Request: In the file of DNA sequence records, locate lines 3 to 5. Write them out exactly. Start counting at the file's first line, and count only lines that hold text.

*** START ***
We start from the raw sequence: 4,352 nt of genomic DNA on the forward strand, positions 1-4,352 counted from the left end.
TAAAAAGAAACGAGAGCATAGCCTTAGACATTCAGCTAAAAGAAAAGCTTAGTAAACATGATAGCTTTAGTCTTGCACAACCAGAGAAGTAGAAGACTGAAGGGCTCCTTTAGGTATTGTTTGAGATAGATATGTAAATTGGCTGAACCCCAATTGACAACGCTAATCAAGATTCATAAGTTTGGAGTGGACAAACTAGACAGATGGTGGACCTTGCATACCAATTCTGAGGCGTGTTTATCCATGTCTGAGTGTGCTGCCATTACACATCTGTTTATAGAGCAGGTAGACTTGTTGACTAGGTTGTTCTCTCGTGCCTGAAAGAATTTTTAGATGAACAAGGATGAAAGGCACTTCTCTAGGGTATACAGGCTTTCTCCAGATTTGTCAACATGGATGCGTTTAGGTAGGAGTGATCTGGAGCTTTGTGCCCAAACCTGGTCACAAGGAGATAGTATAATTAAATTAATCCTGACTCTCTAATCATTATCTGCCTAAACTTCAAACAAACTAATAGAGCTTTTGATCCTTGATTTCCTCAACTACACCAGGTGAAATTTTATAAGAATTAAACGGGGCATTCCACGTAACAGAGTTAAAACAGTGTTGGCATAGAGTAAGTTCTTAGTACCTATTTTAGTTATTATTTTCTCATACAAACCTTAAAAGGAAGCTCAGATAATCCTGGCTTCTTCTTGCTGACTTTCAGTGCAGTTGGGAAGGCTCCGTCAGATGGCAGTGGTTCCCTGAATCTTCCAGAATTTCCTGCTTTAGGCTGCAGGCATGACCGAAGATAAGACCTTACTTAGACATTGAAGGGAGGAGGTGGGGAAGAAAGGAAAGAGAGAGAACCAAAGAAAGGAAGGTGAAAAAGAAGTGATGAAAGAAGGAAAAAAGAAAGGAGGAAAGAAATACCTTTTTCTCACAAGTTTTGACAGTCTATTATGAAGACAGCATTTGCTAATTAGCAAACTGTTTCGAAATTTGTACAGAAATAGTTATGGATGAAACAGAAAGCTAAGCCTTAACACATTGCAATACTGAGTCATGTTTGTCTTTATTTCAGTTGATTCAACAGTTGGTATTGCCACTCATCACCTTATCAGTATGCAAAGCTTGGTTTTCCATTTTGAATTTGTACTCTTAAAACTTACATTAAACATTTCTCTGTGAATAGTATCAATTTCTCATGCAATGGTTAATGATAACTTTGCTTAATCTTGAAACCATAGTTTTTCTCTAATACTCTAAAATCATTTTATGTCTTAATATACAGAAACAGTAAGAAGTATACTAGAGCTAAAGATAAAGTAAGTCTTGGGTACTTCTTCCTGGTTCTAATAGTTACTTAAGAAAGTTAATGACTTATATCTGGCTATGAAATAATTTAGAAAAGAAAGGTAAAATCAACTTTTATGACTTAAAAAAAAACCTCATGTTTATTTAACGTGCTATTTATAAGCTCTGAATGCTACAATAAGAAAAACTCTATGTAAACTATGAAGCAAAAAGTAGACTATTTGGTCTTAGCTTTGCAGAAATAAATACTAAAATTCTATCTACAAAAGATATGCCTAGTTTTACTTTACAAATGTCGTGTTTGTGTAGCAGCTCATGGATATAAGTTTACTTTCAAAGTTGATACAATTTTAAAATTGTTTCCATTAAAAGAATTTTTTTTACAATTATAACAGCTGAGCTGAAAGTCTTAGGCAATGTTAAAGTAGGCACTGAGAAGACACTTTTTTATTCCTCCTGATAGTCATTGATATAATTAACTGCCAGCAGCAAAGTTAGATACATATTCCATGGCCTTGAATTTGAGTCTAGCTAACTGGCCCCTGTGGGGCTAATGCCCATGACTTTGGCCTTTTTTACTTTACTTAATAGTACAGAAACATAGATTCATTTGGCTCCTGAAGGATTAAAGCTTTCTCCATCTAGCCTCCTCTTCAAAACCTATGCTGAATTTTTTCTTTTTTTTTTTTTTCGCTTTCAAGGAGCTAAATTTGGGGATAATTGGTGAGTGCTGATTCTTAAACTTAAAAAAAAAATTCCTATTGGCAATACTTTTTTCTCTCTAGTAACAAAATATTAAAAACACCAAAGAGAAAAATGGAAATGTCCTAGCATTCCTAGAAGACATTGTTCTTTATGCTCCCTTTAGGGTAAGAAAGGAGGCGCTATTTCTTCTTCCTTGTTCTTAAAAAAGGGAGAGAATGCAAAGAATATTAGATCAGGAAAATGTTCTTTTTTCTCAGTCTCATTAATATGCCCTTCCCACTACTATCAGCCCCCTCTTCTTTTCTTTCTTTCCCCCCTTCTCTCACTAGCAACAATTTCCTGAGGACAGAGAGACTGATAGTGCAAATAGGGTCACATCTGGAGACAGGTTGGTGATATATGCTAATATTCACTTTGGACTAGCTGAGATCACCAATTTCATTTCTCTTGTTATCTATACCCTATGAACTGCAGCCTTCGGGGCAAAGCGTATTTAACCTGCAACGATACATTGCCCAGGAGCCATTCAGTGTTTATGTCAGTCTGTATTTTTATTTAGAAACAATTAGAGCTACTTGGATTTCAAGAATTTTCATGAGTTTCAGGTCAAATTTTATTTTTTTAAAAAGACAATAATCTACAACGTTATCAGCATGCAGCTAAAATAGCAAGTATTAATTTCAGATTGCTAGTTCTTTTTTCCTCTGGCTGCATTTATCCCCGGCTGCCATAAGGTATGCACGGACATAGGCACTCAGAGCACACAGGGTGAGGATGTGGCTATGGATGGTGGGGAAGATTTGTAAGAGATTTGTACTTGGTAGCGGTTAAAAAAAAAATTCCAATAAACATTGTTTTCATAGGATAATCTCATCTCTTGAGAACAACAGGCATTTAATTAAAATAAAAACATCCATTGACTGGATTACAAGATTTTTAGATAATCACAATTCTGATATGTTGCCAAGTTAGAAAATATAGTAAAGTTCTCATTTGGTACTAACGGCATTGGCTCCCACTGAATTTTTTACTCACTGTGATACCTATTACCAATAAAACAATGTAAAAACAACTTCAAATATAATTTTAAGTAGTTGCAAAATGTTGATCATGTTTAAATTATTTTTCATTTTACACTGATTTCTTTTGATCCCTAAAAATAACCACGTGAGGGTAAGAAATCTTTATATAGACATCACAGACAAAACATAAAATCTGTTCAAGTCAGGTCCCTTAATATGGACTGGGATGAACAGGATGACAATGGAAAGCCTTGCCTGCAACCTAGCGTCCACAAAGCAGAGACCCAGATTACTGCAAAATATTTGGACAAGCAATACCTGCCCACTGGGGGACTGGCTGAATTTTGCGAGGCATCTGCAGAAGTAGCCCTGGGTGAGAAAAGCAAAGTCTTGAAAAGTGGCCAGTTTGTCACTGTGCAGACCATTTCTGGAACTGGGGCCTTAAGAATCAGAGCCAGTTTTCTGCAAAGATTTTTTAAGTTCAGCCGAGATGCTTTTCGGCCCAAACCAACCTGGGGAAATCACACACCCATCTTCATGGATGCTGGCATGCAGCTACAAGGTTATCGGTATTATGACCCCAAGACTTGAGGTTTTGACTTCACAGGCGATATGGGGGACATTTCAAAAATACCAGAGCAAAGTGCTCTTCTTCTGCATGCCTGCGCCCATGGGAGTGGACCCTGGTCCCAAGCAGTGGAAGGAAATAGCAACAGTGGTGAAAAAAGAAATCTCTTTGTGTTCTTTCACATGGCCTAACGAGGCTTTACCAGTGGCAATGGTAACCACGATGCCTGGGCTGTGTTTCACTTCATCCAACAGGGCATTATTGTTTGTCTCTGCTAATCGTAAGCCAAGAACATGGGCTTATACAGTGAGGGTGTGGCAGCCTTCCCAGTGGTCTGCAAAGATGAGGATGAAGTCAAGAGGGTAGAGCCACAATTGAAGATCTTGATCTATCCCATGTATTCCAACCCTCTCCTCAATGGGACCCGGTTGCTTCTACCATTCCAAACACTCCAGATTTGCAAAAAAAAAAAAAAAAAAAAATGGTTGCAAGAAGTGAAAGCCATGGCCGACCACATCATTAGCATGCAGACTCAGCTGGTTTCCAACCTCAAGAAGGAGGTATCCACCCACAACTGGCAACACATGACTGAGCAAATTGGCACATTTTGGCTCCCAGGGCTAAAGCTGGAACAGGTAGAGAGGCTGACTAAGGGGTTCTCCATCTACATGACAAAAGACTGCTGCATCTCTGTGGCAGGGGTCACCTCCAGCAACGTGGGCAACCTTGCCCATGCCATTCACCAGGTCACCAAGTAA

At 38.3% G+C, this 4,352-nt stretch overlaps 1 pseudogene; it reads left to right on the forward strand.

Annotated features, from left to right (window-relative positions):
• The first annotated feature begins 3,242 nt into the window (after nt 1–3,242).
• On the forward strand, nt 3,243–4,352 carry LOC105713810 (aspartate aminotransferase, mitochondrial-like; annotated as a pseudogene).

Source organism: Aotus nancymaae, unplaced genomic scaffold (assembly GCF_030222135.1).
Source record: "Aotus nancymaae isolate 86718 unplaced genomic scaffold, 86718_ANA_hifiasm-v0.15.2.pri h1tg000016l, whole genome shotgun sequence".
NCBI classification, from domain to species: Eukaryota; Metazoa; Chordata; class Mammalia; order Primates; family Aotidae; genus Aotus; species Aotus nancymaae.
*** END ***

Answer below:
At 38.3% G+C, this 4,352-nt stretch overlaps 1 pseudogene; it reads left to right on the forward strand.

Annotated features, from left to right (window-relative positions):
• The first annotated feature begins 3,242 nt into the window (after nt 1–3,242).